Charts & Graphs
The type of data being represented will always be the primary consideration when choosing which chart or graph style is used, but when possible, the doughnut chart should be the most preferred visualization when showing parts of a whole.
To create a doughnut chart, start with a solid pie chart, and then place a solid white circle centered on top of the pie chart, with the resulting ring equal to 1/6th the height of the pie chart. Relevant labels can be placed inside this white circle. When selecting colors for this graph, start with the secondary color palette. Only use the ancillary color palette when necessary, and avoid using the primary color palette. A light shadow should be placed below the graph. For empty portions of the chart, avoid using white; instead use light grey.
Pie charts can also be used to convey parts of a whole, and as such, the data in the chart should all add up to 100 percent. They should be styled similarly to the doughnut chart, but will feature no white circle on top of the chart. Pie charts should be used when the chart would be so small that the ring of a doughnut chart would cause legibility issues. Pie sections should be organized starting at the top center (12 on a clock) and go clockwise around from greatest amount to least, as that is the easiest to read. Relevant labels can be placed to the right of the chart.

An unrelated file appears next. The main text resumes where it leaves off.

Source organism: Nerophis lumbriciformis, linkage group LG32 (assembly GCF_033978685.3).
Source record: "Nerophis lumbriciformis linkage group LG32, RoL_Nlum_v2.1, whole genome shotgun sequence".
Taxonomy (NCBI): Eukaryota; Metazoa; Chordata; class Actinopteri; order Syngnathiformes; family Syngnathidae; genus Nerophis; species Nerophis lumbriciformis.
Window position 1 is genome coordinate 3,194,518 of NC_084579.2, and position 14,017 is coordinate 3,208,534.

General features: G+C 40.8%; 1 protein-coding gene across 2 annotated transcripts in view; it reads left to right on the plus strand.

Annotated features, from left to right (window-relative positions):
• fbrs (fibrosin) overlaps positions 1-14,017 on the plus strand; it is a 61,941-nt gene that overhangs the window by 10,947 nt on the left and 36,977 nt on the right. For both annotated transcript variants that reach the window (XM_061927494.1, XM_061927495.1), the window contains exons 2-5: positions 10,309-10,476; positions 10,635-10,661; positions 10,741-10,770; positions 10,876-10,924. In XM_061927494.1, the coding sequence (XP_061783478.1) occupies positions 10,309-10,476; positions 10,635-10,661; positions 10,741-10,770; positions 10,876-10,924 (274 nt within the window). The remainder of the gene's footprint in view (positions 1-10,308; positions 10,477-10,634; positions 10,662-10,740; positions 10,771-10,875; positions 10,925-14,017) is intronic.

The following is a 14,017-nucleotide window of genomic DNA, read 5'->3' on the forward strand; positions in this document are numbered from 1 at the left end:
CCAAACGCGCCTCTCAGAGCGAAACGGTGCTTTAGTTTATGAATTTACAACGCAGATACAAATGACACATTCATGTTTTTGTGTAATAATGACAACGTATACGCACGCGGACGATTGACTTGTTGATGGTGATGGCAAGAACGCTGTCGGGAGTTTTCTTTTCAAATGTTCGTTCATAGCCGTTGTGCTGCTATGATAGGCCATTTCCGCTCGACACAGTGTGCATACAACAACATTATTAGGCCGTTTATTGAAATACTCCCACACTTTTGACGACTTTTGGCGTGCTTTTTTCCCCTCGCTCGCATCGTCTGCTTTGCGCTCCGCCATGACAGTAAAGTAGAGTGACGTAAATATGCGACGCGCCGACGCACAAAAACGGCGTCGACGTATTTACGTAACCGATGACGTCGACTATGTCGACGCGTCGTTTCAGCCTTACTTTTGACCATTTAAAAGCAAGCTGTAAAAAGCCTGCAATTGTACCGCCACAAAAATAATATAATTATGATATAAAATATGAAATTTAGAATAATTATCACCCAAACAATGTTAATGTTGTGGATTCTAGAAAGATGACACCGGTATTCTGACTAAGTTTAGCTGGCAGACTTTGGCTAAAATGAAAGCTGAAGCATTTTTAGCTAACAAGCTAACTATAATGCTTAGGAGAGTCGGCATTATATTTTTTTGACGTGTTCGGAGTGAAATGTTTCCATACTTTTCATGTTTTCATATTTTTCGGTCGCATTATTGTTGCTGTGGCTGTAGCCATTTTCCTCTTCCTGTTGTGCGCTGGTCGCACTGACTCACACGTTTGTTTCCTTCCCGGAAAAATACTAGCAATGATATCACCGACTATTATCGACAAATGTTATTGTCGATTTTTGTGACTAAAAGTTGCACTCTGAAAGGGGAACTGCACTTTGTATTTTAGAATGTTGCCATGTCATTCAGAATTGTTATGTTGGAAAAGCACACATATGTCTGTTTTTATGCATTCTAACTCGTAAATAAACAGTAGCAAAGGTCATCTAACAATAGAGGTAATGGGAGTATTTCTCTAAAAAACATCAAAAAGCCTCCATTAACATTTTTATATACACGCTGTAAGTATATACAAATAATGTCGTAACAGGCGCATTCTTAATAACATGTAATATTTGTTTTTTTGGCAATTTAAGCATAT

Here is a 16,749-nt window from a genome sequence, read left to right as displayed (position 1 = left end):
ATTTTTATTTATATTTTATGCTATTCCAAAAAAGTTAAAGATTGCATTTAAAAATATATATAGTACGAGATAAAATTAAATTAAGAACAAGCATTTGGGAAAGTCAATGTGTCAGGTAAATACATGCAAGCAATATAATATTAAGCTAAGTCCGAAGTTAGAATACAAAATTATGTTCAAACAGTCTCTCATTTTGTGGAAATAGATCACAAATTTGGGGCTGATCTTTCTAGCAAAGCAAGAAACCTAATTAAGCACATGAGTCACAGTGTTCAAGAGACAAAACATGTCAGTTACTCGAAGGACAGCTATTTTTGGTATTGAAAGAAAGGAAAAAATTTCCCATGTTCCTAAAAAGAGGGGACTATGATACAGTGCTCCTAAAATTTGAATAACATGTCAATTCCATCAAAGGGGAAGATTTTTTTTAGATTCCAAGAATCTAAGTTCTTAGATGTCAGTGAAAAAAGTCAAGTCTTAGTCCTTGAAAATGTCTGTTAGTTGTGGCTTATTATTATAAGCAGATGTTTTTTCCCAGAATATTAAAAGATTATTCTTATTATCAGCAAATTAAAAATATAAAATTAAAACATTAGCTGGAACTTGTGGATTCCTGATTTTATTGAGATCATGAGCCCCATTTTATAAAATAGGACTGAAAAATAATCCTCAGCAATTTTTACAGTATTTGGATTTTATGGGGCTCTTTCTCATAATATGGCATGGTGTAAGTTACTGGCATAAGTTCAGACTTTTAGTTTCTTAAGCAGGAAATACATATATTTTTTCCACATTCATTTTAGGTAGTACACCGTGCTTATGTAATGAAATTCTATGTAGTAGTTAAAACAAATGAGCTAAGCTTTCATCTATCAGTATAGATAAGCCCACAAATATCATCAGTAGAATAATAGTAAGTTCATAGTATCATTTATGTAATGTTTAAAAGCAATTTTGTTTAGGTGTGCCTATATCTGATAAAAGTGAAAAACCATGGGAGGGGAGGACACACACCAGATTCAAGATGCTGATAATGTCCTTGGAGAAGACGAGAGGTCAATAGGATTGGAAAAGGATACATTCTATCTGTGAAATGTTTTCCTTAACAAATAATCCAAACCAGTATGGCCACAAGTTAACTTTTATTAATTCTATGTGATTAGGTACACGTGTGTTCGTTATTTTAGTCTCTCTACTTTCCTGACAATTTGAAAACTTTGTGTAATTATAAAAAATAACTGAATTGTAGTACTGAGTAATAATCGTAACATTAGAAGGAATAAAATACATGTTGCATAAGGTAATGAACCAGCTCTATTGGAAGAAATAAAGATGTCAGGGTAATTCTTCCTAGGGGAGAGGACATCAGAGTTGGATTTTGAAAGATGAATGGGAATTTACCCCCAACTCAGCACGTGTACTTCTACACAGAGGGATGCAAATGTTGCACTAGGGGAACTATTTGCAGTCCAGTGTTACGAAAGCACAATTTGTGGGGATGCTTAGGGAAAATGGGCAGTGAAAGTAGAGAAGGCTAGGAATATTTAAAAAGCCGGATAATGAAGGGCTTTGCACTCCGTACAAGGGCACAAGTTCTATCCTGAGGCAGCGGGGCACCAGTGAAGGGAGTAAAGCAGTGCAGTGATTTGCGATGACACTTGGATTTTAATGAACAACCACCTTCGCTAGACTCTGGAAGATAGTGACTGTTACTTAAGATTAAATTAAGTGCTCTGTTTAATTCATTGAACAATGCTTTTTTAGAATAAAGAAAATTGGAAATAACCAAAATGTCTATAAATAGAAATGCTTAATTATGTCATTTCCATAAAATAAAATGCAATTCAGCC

The color of the pie sections should contrast with each other enough that a difference is clear.
Bar graphs should be used when comparing relationships among amounts. Bars are sized relative to the amounts they represent. Vertical bar graphs are best used to convey data over time, while horizontal bar graphs can be used to represent any two variables that share a quantitative relationship.
Bar graphs, like other chart styles, should use the secondary color palette and employ a light shadow beneath the graph. All bars should be of equal width and each bar should have its total displayed. Relevant labels can be placed beside the graph.
Using text and typography to present data and statistics can help make information easier to digest at a glance. Use this kind of graphic when wanting to visually break up text and data that may not be substantial or in complete dataset appropriate for a chart or graph. Text-based graphics include tables, timelines, and numbers presented alongside explainer text.
When creating a text-based graphic, attention to typography is very important. Hierarchy and color will help draw the eye to important data and should be used with care. Kern any type set larger than 18 points or pixels.